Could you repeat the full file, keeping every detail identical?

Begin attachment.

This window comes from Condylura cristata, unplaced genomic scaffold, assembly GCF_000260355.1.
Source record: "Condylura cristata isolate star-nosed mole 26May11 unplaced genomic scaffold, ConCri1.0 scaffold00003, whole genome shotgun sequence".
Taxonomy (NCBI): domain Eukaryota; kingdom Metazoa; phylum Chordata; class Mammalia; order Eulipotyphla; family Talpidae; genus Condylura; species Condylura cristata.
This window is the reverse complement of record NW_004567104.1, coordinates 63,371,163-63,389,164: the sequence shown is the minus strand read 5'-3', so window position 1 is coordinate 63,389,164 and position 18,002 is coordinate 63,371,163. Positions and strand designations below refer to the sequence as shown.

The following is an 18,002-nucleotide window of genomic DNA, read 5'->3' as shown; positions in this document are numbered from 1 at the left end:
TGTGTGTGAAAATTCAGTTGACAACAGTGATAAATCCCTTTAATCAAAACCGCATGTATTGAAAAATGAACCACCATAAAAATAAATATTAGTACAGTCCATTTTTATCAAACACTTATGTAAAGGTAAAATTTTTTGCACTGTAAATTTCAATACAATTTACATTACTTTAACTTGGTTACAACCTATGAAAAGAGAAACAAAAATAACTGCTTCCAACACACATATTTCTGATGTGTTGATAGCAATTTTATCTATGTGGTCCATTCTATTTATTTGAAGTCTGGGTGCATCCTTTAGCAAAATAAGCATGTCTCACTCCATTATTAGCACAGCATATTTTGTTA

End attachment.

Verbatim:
This window comes from Condylura cristata, unplaced genomic scaffold, assembly GCF_000260355.1.
Source record: "Condylura cristata isolate star-nosed mole 26May11 unplaced genomic scaffold, ConCri1.0 scaffold00003, whole genome shotgun sequence".
Taxonomy (NCBI): domain Eukaryota; kingdom Metazoa; phylum Chordata; class Mammalia; order Eulipotyphla; family Talpidae; genus Condylura; species Condylura cristata.
This window is the reverse complement of record NW_004567104.1, coordinates 63,371,163-63,389,164: the sequence shown is the minus strand read 5'-3', so window position 1 is coordinate 63,389,164 and position 18,002 is coordinate 63,371,163. Positions and strand designations below refer to the sequence as shown.

The following is an 18,002-nucleotide window of genomic DNA, read 5'->3' as shown; positions in this document are numbered from 1 at the left end:
TGTGTGTGAAAATTCAGTTGACAACAGTGATAAATCCCTTTAATCAAAACCGCATGTATTGAAAAATGAACCACCATAAAAATAAATATTAGTACAGTCCATTTTTATCAAACACTTATGTAAAGGTAAAATTTTTTGCACTGTAAATTTCAATACAATTTACATTACTTTAACTTGGTTACAACCTATGAAAAGAGAAACAAAAATAACTGCTTCCAACACACATATTTCTGATGTGTTGATAGCAATTTTATCTATGTGGTCCATTCTATTTATTTGAAGTCTGGGTGCATCCTTTAGCAAAATAAGCATGTCTCACTCCATTATTAGCACAGCATATTTTGTTA